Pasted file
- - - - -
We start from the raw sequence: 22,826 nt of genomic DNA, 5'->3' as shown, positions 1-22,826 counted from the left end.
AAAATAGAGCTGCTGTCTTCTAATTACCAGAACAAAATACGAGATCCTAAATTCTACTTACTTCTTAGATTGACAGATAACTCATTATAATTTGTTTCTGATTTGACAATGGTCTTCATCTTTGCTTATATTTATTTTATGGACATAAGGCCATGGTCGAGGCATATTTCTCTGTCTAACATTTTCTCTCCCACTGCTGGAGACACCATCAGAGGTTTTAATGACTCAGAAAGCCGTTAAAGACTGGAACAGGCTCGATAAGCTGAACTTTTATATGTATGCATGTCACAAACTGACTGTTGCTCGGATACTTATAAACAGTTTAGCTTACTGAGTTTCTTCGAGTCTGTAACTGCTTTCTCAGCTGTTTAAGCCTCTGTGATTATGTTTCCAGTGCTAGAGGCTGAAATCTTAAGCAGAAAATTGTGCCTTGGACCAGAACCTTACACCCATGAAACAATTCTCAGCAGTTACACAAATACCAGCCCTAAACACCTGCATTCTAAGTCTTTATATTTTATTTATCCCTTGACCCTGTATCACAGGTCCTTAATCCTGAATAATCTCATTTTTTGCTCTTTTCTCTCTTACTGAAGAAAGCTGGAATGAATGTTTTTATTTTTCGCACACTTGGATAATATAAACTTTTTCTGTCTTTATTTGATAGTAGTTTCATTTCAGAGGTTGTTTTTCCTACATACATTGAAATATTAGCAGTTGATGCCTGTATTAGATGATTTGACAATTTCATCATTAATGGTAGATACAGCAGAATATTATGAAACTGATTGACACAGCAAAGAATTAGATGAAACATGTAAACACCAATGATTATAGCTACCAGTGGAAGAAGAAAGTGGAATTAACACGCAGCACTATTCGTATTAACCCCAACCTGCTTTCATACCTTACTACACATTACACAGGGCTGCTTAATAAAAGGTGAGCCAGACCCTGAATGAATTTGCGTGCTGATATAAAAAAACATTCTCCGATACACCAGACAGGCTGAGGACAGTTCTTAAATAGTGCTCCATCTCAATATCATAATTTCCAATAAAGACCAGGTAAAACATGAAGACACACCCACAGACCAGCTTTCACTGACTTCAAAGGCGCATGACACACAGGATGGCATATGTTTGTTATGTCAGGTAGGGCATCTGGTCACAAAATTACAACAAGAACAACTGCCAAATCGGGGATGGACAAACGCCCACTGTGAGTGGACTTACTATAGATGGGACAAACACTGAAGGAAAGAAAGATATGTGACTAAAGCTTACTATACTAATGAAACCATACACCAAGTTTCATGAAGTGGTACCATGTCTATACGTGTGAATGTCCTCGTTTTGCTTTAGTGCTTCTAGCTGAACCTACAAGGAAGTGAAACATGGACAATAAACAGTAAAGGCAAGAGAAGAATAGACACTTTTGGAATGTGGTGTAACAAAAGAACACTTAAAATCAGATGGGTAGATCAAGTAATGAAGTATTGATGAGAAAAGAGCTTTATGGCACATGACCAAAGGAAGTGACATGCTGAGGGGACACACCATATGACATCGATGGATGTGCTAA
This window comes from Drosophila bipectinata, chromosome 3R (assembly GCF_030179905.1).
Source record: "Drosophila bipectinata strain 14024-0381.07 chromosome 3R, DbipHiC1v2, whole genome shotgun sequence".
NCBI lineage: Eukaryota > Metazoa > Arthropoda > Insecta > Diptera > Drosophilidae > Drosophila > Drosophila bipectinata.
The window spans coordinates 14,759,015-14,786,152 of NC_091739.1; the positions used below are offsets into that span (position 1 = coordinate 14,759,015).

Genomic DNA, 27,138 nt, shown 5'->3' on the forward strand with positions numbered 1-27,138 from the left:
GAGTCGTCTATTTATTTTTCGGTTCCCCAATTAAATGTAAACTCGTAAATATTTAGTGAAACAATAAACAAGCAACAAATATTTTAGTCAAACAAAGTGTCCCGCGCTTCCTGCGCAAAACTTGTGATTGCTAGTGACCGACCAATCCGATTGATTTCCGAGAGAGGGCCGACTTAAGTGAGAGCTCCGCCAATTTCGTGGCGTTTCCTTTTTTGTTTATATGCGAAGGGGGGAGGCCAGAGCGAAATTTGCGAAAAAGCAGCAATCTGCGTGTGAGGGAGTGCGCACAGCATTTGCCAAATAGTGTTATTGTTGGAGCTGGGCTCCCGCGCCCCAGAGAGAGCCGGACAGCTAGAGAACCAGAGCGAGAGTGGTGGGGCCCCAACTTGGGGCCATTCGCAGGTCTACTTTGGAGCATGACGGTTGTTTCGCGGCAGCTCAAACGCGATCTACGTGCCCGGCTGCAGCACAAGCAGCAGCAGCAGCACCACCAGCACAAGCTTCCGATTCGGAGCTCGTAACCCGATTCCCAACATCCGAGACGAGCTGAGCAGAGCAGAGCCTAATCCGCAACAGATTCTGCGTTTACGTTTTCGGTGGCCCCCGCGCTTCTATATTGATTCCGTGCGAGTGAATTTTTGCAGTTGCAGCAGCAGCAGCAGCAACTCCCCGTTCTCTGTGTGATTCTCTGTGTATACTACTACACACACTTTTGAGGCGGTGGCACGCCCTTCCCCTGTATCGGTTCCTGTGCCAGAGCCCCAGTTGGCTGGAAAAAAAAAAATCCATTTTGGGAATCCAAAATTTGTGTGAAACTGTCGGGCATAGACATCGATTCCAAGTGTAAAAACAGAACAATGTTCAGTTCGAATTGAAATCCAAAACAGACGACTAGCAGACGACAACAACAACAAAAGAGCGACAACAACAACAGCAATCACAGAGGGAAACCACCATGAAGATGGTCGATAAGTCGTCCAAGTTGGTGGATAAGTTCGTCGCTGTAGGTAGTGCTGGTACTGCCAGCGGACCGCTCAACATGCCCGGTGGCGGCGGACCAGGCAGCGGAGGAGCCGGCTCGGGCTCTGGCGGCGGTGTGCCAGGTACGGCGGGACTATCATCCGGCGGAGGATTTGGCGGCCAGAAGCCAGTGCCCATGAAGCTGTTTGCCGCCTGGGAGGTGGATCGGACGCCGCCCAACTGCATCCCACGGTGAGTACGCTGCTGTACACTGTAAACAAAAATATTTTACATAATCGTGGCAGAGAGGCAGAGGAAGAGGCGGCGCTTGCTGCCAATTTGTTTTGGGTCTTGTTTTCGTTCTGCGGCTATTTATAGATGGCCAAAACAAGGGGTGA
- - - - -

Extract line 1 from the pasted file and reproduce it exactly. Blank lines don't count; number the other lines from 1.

We start from the raw sequence: 22,826 nt of genomic DNA, 5'->3' as shown, positions 1-22,826 counted from the left end.